KNY: I recently did a project with the University of Cape Town. They have a project called “Recentring AfroAsia.”[6]  They are planning to have a conference and will have a concert and exhibition. Hopefully this project will be going to China because it’s related to Africa and China. People have been telling me about this theory of putting Africa and Asia together. They are calling it rerouting Africa and Asia. I did drawings with Chinese paper.

I still will make more work for the Tamasa show. This exhibition is going back to my work about food. Since I have become a mom I am mindful of what food I am giving my son. I think a lot about food, such as that my son cannot see a live chicken and eat it. I am looking into those relationships.

Carol Brown is a curator, facilitator and writer.


[1] Chairman Mao adopted four goals for the Cultural Revolution: to replace his designated successors with leaders more faithful to his current thinking; to rectify the Chinese Communist Party; to provide China’s youth with a revolutionary experience; and to achieve some specific policy changes so as to make the educational, health care, and cultural systems less elitist. He mobilized the country’s urban youths into groups called the Red Guards. https://www.Brittanica.com/event/event/Cultural-Revolution . Accessed 29.07.2020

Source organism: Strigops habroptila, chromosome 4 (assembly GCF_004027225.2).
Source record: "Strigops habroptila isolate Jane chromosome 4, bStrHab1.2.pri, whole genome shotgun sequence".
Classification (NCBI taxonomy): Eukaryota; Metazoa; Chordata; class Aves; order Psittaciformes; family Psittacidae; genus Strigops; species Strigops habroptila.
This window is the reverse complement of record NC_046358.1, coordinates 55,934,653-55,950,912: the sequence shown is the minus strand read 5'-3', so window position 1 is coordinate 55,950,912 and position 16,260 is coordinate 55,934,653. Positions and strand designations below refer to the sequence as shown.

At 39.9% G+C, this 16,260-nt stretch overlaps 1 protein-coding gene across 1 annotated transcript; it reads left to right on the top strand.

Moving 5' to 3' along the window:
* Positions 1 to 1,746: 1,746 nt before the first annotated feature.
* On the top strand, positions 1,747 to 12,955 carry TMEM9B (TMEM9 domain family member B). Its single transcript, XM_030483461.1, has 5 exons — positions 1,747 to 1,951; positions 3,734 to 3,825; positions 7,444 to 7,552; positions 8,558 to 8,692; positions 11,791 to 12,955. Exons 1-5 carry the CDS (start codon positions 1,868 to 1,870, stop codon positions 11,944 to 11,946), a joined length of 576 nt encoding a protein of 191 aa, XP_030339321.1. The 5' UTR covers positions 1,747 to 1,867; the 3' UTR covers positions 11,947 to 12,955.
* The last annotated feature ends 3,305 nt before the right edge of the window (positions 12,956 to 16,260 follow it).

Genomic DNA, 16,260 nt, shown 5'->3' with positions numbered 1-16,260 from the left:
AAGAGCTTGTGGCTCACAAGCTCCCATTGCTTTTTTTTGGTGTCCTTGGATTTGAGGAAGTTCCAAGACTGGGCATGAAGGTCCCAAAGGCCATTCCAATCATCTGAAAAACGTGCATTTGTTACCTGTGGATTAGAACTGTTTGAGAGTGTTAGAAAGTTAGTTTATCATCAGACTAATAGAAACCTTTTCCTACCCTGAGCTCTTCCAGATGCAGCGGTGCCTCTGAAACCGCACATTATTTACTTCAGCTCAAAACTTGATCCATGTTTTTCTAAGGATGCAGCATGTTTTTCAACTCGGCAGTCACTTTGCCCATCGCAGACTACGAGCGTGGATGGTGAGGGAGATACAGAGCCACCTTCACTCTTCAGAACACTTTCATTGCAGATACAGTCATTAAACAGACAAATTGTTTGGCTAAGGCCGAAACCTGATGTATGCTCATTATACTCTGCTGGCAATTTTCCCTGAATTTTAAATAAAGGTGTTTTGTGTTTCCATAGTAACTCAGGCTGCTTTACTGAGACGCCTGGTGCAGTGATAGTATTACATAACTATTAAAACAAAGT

[2] These were student led demonstrations calling for democracy, free speech and free press in China, June 4-5, 1989.

[3] Music by Jianjun Wang, Choreography by Qiniso Zamandla Zungu, Dance by Sebelo Cele, Millicent Khanyile and filmed by Simphiwe Ngcobo

[4] Voices by Yisun NG-Yang, Simphiwe Fiddy Ngcobo, Rory Klopper, and Kristin NG-Yang; song by Nondudzo Mthombeni; song production by Li-Whiz Beats; filmed by Simphiwe  Ngcobo.

[5] Nicholas Bourriaud, ed. Altermodern: Tate Triennial, 2009.

[6]http://www.afroasia.uct.ac.za/#:~:text=Re%2Dcentring%20AfroAsia%20is%20a,an%20AfroAsian%20community%20of%20scholarship. Accessed 15 January 2021.